At the Brazilian Research Institute for Neuroscience and Neurotechnology (BRAINN), researchers combine disciplines to find new ways to address the age-old conditions of epilepsies and strokes.
May 5th 2019 | originally published at Nature Research
One of the great challenges associated with research on epilepsy and stroke is such conditions are not uniquely defined. They cannot be traced to a single disease or a unique syndrome. To better understand and treat such conditions requires collaboration between scientists of different backgrounds, all of whom are driven to provide relevant applications in the real world.
The Brazilian Research Institute for Neuroscience and Neurotechnology (BRAINN) was founded with that need in mind (brainn.org.br). Researchers at BRAINN, which was started by the University of Campinas (UNICAMP) in Sao Paulo, Brazil, work daily to reveal the mechanisms leading to epilepsy and stroke, map disease onset and progression, and develop novel techniques for the prevention, diagnosis, and treatment of brain disorders.
The team at BRAINN, coordinated by Profs. Fernando Cendes, Li Li Min and Roberto Covolan, now includes more than 200 students and post-docs and is multidisciplinary by design. Physicians, work side-by-side with biologists, physicists, and others. Since the center’s inception, BRAINN has steadily grown national and international collaborations, which are helping to establish the center as a respected voice in the neuroscience and neurotechnology communities. One example of these multicenter collaborative actions is the Brazilian Initiative on Precision Medicine (BIPMed)(bipmed.org) that aims to offer public access to genomic and phenotypic data.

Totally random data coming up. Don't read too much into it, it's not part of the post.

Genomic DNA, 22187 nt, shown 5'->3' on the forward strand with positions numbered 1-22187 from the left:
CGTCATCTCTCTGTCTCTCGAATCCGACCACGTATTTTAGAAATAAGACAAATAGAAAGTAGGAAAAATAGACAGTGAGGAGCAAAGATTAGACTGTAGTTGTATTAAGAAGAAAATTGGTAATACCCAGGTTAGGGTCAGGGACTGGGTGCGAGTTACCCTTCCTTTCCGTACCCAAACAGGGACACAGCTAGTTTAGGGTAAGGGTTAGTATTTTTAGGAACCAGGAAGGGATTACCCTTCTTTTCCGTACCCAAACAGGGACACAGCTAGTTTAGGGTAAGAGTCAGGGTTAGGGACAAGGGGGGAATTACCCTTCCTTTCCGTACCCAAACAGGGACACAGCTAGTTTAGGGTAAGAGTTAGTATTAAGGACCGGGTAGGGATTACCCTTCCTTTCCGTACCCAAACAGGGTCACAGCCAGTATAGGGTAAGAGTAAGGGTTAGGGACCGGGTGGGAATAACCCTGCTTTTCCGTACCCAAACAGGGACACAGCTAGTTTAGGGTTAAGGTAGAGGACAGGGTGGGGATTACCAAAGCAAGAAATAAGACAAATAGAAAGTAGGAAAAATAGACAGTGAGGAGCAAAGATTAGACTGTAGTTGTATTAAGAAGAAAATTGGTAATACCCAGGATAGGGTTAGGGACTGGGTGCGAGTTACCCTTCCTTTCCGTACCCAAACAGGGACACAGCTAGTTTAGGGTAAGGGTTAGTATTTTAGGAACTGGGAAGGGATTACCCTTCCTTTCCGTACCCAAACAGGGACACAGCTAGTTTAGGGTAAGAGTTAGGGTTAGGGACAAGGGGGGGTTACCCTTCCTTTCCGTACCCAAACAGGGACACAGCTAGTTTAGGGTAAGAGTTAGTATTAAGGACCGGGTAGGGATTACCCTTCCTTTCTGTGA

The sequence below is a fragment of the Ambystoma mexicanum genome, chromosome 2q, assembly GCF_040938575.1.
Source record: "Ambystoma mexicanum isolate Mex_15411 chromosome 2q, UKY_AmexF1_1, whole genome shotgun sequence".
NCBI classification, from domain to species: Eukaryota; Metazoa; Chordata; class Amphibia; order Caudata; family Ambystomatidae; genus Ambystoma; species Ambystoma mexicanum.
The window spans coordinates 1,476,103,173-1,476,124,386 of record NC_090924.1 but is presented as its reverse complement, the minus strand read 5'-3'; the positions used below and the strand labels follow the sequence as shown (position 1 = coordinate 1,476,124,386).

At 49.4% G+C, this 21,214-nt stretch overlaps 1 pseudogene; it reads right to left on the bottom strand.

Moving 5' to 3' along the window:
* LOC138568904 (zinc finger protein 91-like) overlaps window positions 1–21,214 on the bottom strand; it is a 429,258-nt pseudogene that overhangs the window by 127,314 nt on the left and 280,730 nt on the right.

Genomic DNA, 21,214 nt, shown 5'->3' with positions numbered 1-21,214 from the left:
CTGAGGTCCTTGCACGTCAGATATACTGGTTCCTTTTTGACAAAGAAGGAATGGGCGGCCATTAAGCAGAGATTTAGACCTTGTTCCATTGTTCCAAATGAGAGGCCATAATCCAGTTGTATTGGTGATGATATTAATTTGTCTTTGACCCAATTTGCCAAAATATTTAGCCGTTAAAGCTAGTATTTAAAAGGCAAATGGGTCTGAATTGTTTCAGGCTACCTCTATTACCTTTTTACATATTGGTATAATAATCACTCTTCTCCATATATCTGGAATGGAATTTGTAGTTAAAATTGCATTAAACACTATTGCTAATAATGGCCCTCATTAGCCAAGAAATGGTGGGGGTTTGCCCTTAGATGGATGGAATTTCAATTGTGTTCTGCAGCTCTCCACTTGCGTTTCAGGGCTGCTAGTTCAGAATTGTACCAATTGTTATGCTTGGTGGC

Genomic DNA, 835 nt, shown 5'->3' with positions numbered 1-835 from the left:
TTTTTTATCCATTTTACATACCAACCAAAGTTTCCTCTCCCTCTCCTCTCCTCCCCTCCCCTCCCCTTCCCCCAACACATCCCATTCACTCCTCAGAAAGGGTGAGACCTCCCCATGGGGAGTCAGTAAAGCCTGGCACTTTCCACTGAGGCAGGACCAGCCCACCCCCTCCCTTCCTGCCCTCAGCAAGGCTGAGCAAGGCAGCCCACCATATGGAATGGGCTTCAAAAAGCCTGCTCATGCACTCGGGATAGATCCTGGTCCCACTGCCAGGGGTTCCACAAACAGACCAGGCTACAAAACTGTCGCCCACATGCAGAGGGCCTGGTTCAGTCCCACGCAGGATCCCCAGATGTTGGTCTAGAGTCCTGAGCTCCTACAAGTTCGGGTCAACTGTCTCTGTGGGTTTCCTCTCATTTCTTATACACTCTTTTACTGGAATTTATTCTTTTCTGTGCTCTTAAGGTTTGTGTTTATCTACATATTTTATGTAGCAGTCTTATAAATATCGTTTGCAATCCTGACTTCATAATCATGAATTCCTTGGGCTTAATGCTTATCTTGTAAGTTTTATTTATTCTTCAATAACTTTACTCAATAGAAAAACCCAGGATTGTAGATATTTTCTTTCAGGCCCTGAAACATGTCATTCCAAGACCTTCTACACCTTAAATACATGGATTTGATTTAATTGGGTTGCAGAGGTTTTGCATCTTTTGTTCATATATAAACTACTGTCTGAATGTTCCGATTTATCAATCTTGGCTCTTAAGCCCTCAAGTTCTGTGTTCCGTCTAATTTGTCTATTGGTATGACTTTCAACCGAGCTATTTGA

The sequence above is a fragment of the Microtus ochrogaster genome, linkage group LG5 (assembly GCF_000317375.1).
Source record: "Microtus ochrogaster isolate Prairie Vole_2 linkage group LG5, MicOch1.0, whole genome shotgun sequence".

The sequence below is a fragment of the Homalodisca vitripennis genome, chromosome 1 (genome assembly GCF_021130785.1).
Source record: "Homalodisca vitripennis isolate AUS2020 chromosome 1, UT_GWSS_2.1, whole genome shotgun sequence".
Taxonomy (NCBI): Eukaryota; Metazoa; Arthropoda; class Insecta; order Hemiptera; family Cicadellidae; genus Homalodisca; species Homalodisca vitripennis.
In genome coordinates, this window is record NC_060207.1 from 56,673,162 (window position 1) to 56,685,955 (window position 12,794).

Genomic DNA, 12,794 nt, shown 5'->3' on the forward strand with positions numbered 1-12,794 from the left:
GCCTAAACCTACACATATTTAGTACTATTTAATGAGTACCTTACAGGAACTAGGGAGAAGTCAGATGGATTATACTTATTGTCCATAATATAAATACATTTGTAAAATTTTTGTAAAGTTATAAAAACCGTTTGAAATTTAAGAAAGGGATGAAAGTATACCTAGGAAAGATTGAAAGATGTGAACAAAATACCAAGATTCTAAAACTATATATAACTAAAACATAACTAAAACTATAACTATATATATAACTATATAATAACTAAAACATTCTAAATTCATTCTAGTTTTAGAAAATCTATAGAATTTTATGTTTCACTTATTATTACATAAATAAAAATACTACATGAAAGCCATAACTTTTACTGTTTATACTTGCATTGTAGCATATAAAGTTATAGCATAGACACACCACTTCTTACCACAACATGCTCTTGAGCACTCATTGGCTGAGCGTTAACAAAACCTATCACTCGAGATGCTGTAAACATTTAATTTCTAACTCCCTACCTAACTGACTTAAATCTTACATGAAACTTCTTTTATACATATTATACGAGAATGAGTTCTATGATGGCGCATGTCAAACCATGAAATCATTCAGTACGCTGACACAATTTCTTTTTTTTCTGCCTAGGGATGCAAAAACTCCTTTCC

Scientists at BRAINN are pursuing many different lines of research but they share some commonalities. Research must be clinically important, realistic, original, and combine disciplines such as genetics, neurobiology, pharmacology, neuroimaging, computer science, robotics, physics and engineering.
One area of active research is neurotechnology, which includes the development and construction of functional brain imaging system using infrared photons; the design and microfabrication of neuroprobe targets for research and clinical use; the development of fast diagnosis techniques based on gene identification; and the design and construction of brain-computer interfaces (BCI) for assistive technologies.
Another area of interest is treatment and rehabilitation. Researchers are developing a portable diagnostic and monitoring systems that can be deployed at home, allowing patients to avoid long waits in the hospital. Others are developing remote-controlled devices (e.g. mobile robots) that allow physicians to interact with patients outside of hospitals.
BRAINN offers a formal graduate student program in neuroscience, but it also encourages students to communicate their science through the creation of websites, podcasts, blogs, an existing magazine and books. For example, leaders are creating a course for schoolteachers on education in neuroscience, as well as a continuing educational program about scientific journalism. There is also a schedule of events for meetings and workshops every year. In this way, BRAINN will become more than a research center. It will become a resource for all.